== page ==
New "mis-drilled holes" problem found with 737 Max planes

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What a surprise:

“In a cost-cutting move, Boeing has been increasingly depending on suppliers in recent years to assemble key parts of its aircraft,” helpfully explains CNN.

They’re just gliding on the name recognition now, aren’t they?


Spirit Aerosystems used to just be Boeing’s Wichita facility. That place also supplies Airbus, so don’t think this can’t happen to them.


Well, for now. Until they plummet.


This is getting click-baity. Don’t get me wrong… Boeing has a HUGE QUALITY PROBLEM!! But, in manufacturing, stuff like this happens quite often. I would put money there are a handful of other items such as this being worked right now as well. But the article writers have not found them yet to try to get clicks off of it.




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Or, as in the case of that Soyouz capsule, it’s sometimes better to not have holes at all.

Thank goodness for tape.


BoingBoing, for all your hole-related news.


Click-bait? Common manufacturing error? Perhaps. But given the problems Boeing has been having recently, and given there is no information on what part of the plane had the mis-drilled, any manufacturing issue is cause for concern until proven otherwise.


When my coworker was building an airplane in his garage, he would say things like “I drilled two holes last night!” He put a lot of effort into making sure the holes were in the right places.


I actually don’t think the particular part is the important piece of information we’re missing. Mistakes are concerning regardless of what part it was.

The first thing I’d want to know is how the problem was identified. If it was a regular quality control process, that would far less concerning than a lucky accident where someone just happened to notice there was a problem.

Second, I’d want to know what they’re doing in response to finding the problem. Are they just fixing the mistakes, or are they fixing the processes that allowed the mistakes?


PR department came back with a suggestion to replace all uses of “mis-drilled” with “well ventilated”.


You never want mis-drilled holes.

Indeed. Thanks for the humor. I think.

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“In a cost-cutting move, Boeing has been increasingly depending on suppliers in recent years to assemble key parts of its aircraft,” helpfully explains CNN.

Spirit AeroSystems 737 fuselage assembly line in Wichita was part of Boeing Commercial Airplane until 2005. Boeing’s management thought they could drive down costs by divesting themselves of the operation and outsourcing the operation. There’s no evidence that this, or the outsourcing on the 787 have reduced production costs.

You never want mis-drilled holes. All holes must be well-drilled.

On the upside, at least they aren’t punch drilling - that ended badly for DeHavilland (it wasn’t the windows):


And depending on the field, it’s far less likely to get large numbers of human beings killed. It seems like building aircraft, which regularly carries large numbers of people high in the air should maybe have a slightly higher standard for safety… :woman_shrugging:

Yes, everyone knows that it’s totally wrong to want people to read the stuff posted on the internet, a public forum for reading stuff… Especially, you know, people who make a living doing that. How dare they want to eat and feed their families! /s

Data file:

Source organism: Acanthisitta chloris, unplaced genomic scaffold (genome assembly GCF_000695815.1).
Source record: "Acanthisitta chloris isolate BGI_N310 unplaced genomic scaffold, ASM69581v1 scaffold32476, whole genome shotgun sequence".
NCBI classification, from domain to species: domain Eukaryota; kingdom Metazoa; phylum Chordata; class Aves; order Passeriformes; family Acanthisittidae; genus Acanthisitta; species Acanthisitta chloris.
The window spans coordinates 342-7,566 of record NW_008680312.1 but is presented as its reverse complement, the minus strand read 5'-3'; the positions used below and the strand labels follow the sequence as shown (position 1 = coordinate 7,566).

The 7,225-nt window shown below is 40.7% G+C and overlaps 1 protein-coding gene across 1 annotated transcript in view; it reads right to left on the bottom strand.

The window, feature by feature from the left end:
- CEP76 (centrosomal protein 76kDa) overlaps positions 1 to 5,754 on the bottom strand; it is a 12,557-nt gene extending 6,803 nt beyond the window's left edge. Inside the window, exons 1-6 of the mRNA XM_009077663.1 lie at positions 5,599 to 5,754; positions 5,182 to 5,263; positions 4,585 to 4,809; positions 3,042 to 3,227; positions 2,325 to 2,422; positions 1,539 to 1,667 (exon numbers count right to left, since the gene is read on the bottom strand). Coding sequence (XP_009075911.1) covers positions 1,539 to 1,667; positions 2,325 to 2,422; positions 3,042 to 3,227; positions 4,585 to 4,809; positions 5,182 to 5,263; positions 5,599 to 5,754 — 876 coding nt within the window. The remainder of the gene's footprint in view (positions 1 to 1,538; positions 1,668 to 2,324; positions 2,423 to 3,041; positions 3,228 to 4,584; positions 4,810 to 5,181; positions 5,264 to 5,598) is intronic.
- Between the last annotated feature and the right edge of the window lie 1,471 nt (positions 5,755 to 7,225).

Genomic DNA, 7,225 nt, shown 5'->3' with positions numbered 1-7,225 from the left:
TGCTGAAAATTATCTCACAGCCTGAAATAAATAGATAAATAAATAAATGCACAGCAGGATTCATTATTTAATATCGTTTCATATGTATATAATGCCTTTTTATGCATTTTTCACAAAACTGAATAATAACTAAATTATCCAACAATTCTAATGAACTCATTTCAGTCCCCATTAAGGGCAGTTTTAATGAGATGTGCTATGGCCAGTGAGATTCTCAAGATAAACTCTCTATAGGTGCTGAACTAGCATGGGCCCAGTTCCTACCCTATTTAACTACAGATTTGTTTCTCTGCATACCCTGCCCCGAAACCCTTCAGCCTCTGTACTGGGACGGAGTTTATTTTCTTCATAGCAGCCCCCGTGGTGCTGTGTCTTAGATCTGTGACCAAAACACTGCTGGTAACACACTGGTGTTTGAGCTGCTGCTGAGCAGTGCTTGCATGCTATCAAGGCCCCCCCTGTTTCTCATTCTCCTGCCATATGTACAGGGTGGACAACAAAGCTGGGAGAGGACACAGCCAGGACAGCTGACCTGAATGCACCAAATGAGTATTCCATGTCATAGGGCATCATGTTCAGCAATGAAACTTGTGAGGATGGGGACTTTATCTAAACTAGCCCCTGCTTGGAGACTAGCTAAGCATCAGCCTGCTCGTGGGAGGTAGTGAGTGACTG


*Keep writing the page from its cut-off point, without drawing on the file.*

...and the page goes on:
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Is Boeing out of Wichita now? I intentionally didn’t move back to the Wichita area because I felt its economy was too tied to the aircraft industry, and would also take a big hit if they ever shuttered McConnel AFB.

Yes, Boeing sold its Wichita division in 2005. Nothing has really changed from Wichita’s perspective, other than that the factory there now makes product for more than just Boeing.


That and being one of two entrants in a duopoly and the domestic favorite versus Europe’s Airbus.


“In manufacturing” is a pretty big field.

And the thing is, even then, stuff like this shouldn’t happen for any high quality manufacturing, and especially not for anything safety critical. Like pretty much every part of an aircraft.

If it’s largely done by hand and the precise fit doesn’t matter, then sure, misdrilling of holes happens all the time (whether it’s the wrong size hole, or in the wrong place, or whatever). But then, either the precision requirements are such that they just redo it or fix it on the fly, or else the part is scrapped and redone. Where there are higher precision standards, then there are higher manufacturing standards, and higher testing standards. And aircraft are built to high precision, with sod all margin for error. There’s not a lot of slop in an airframe, when the torque on the bolts is specified to the inch-pound, and a missing or incorrectly torqued bolt could result in a catastrophic failure resulting in anything up to a mid-air unscheduled rapid disassembly mass casualty event.

Once upon a time, Boeing was known for taking this sort of thing seriously. Everything was specced, and everything was checklisted, and tested, and then tested again.

Boeing no longer has the reputation for doing that. They have the reputation now of “good enough” in manufacturing, of increasing sloppiness in processes, and of generally putting economy over safety.

When you and another hundred or more people are at 50,000 feet, whether Boeing made a few extra thousand dollars in time savings in not doing the checks is not as important as whether the emergency door or an aileron might or might not suddenly fall off.


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